How does the Doctor prepare for the FFDE?
You will review the employer’s cover letter (which will summarize the events/issues leading up to the employer’s request for an FFDE), the employee’s job description, the employee personnel file, and possibly the Employee’s medical records (if medical records exist and the Employee consents to release them to the doctor for review in connection with the FFDE).
What if the Doctor thinks the employee should be evaluated by another specialist?
There may be times in which the Doctor does an evaluation and concludes that there are other medical or psychological issues affecting the employee’s ability to perform his/her job. (e.g. an employee is sent to an orthopedic surgeon to evaluate whether a back injury affects the employee’s ability to lift boxes but the doctor believes that dementia is affecting the employee’s job functions, not the injured back).
The Doctor may include in the FFDE report a referral to another specialist for an evaluation (identified by specialty NOT name).
What is included in an FFDE report?
The doctor will answer all questions posed in the employer’s cover letter which may include the following questions:
1. Does the Employee currently have a medical/psychological condition?
2. If yes, does the medical/psychological condition affect the Employee’s ability to perform his/her job functions?
3. Does the Employee currently have a medical/psychological condition that renders him/her unfit to perform the Employee’s essential job functions?
4. If the Employee is not fit for duty, what period of time is expected before he/she can achieve a fit for duty status?
5. Identify and document any work accommodations, if any, that we can consider to assist the Employee in performing the full scope of his/her job functions.
6. In your professional opinion, does the Employee need to undergo evaluations by any other type of specialist in order to determine his/her fitness for duty?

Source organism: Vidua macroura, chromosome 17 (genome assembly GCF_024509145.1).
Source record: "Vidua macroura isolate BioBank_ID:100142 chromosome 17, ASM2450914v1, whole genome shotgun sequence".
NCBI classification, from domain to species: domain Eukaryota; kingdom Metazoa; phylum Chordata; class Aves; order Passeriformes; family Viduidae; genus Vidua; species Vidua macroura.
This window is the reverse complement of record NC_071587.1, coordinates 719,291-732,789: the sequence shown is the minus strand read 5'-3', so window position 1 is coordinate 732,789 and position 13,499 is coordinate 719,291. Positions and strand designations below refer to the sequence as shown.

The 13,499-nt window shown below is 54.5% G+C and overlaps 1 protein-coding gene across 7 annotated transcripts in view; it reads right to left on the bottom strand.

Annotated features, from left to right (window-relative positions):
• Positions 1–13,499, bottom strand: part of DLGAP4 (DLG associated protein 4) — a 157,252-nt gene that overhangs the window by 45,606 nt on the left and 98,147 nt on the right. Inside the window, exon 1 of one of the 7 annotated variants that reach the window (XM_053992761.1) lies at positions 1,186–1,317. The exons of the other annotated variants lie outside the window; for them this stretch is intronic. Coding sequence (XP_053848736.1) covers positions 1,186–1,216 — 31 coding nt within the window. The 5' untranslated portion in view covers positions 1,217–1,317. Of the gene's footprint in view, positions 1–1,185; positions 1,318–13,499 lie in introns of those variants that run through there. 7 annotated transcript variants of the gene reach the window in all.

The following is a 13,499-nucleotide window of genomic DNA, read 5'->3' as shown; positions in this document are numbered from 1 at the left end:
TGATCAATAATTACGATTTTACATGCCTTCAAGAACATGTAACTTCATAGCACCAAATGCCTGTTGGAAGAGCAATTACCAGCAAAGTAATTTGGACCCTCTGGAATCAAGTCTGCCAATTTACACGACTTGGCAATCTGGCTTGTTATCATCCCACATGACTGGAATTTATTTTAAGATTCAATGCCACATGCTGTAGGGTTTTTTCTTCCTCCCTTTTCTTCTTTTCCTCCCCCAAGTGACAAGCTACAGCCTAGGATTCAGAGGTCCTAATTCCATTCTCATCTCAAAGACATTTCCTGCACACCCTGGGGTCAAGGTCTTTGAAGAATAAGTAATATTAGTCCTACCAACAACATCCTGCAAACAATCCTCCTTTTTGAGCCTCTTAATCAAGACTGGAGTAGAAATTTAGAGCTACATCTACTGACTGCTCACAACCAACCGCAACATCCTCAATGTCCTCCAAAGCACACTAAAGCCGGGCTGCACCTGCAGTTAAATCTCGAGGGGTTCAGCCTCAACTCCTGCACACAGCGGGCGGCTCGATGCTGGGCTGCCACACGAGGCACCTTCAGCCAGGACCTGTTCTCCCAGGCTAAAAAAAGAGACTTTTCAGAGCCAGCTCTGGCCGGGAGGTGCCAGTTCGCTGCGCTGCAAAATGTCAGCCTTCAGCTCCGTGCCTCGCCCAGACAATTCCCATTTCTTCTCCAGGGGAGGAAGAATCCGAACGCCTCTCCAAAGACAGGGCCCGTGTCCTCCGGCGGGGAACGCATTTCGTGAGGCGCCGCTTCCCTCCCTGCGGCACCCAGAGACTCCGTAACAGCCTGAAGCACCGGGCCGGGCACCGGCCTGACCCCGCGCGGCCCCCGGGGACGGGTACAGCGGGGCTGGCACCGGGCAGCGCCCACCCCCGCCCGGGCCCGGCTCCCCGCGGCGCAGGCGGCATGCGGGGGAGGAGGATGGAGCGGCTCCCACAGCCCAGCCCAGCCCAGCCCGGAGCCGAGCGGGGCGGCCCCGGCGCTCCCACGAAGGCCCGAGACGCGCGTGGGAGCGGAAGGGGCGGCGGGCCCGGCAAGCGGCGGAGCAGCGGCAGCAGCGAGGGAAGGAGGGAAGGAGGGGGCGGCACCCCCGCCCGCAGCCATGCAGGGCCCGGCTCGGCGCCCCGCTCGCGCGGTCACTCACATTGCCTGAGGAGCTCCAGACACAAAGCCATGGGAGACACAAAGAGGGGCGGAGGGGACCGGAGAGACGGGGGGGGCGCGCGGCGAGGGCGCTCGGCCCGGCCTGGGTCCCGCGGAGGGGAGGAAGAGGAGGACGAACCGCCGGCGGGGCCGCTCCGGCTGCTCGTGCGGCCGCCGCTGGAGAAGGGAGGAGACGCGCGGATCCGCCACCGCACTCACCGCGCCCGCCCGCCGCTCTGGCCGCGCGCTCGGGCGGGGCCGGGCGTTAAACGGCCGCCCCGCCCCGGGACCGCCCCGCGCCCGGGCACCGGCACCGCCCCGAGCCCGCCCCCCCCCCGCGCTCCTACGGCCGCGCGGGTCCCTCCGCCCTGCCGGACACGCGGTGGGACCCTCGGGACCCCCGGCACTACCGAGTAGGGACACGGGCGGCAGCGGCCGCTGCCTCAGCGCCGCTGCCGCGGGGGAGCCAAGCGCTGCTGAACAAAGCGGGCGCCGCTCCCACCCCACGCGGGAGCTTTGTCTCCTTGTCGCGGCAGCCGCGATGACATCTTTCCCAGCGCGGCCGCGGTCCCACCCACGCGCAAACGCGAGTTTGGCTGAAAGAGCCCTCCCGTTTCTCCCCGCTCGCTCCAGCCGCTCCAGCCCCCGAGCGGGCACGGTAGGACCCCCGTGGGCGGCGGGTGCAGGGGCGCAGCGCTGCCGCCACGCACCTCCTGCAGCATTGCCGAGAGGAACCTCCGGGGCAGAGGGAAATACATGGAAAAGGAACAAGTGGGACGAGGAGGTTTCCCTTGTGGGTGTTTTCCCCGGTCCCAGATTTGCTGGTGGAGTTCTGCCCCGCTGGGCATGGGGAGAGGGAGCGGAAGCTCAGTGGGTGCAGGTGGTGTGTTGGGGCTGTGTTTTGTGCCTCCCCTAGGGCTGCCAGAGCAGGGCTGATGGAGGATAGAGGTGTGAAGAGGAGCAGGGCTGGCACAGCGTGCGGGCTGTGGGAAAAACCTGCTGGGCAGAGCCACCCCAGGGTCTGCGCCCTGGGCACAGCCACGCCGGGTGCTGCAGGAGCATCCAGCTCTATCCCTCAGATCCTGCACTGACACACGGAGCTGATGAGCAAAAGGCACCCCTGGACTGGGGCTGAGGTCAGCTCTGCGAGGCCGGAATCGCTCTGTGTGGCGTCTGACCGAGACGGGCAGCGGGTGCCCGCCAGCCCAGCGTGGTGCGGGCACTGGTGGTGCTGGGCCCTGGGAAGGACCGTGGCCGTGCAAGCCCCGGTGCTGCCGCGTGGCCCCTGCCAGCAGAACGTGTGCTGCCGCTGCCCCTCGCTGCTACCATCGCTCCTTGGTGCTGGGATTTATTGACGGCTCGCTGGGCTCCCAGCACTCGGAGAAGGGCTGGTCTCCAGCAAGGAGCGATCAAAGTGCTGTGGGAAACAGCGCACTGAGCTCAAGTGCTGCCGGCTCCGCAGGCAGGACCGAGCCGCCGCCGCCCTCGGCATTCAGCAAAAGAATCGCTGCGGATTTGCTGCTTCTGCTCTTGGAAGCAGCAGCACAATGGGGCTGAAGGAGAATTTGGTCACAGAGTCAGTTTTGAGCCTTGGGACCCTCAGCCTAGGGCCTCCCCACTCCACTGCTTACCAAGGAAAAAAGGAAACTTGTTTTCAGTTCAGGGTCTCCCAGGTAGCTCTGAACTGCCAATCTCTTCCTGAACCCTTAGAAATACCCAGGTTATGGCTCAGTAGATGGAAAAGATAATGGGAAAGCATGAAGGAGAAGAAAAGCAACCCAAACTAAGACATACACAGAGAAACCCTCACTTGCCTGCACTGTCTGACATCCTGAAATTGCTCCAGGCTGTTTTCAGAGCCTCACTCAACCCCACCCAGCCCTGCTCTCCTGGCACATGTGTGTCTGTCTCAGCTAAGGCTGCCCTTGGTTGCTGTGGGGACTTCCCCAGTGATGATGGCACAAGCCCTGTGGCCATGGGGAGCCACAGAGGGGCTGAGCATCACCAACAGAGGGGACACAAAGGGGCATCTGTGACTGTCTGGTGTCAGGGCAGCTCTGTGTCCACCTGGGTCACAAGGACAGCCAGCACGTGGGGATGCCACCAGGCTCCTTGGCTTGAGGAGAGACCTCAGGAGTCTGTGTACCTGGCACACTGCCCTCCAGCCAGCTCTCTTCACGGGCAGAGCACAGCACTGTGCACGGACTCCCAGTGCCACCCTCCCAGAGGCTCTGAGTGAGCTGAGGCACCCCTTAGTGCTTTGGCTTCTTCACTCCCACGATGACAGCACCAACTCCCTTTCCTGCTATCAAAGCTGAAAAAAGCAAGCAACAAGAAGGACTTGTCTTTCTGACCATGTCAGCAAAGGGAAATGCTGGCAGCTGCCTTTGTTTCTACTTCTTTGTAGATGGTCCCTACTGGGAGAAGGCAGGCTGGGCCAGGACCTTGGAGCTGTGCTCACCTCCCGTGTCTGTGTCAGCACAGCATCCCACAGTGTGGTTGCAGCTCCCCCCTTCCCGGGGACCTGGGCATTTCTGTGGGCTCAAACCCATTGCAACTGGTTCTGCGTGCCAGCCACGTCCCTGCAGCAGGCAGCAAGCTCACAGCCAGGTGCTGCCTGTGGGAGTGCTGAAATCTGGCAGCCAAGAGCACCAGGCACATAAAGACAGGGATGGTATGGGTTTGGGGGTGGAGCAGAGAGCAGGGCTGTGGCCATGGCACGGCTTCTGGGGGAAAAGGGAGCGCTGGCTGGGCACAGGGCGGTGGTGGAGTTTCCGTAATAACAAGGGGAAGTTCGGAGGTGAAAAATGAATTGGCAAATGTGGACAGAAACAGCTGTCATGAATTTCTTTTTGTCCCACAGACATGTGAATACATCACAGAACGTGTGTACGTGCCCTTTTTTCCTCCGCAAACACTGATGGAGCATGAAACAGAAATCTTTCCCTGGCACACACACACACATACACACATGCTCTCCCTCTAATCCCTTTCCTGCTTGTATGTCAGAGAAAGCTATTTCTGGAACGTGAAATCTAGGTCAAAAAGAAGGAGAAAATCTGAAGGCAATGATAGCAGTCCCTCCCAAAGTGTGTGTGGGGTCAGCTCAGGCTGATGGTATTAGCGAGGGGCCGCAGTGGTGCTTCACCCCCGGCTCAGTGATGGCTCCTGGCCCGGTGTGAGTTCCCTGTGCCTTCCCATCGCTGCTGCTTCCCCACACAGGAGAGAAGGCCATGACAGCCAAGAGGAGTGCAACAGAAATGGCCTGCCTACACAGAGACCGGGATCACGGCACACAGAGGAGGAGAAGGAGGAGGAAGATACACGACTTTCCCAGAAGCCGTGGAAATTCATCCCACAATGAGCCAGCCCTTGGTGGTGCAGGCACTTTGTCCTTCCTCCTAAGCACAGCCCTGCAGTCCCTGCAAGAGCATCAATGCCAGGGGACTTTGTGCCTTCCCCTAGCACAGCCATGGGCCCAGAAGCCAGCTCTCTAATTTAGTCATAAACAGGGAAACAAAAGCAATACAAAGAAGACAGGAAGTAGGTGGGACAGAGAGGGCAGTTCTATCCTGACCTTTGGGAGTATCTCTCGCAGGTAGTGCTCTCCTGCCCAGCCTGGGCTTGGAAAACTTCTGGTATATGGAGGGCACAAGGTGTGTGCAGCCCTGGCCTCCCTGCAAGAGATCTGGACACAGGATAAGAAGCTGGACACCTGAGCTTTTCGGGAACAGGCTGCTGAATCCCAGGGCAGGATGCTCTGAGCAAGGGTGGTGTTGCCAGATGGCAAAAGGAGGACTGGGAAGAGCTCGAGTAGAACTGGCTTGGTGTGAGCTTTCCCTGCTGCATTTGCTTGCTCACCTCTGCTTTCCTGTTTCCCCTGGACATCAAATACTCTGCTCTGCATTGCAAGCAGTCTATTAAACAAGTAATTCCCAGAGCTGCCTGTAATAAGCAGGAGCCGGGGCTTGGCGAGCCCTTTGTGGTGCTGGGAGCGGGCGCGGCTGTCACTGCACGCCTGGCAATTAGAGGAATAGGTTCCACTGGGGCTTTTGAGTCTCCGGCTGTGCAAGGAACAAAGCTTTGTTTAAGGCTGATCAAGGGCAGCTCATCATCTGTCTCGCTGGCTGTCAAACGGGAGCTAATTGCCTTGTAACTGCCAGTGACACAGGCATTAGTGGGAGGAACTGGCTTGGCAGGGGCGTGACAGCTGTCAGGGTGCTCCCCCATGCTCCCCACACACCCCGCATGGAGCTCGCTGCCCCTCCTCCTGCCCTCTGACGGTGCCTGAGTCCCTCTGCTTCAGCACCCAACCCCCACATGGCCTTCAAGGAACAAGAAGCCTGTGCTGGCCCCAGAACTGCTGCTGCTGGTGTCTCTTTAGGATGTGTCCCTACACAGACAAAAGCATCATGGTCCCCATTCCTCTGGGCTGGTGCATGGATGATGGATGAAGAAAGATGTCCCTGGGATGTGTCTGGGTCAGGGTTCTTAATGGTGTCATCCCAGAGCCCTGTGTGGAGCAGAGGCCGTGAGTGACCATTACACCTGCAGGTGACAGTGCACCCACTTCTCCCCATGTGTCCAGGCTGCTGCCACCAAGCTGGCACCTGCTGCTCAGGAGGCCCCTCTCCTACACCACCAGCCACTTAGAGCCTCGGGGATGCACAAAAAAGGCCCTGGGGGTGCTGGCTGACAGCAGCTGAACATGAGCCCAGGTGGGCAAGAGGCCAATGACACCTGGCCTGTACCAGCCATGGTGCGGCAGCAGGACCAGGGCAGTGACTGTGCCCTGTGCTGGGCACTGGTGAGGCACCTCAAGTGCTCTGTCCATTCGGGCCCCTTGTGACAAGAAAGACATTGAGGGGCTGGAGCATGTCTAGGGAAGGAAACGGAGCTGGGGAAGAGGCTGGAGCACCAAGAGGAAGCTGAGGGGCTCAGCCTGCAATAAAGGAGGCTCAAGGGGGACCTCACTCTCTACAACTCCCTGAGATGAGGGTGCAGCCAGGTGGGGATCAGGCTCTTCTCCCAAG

These questions may vary slightly from case-to-case but the general issues are the same
What happens after CME submits the FFDE report to the Employer?
The Employer will make decisions relating to the Employee’s employment status, such as: whether to provide accommodation or not, whether to move Employee to a different job or location, whether to put
Employee on administrative leave, whether to terminate or keep the Employee. Once the doctor’s FFDE report is sent to the Employer, the doctor is not part of the conversation regarding the Employee’s employment status.
What’s the difference between a restriction and an accommodation and what should be included in my report?
An accommodation is assistance or changes to a position or workplace that will enable an employee to do his or her job despite having a disability. Under the Americans with Disabilities Act, employers are required to provide reasonable accommodations to qualified employees with disabilities, unless doing so would pose an undue hardship. Whether to provide an accommodation (and whether the accommodation is reasonable) are legal determinations that are outside the scope of your opinion as an FFDE doctor.
When drafting your FFDE Report, you should provide information about medical restrictions that you believe are necessary for the employee to perform his/her job given the employee’s medical/psychological condition. For example, if you believe that the employee has a medical condition that allows the employee to work no more than 5 hours per day, your report would include the restriction as follows: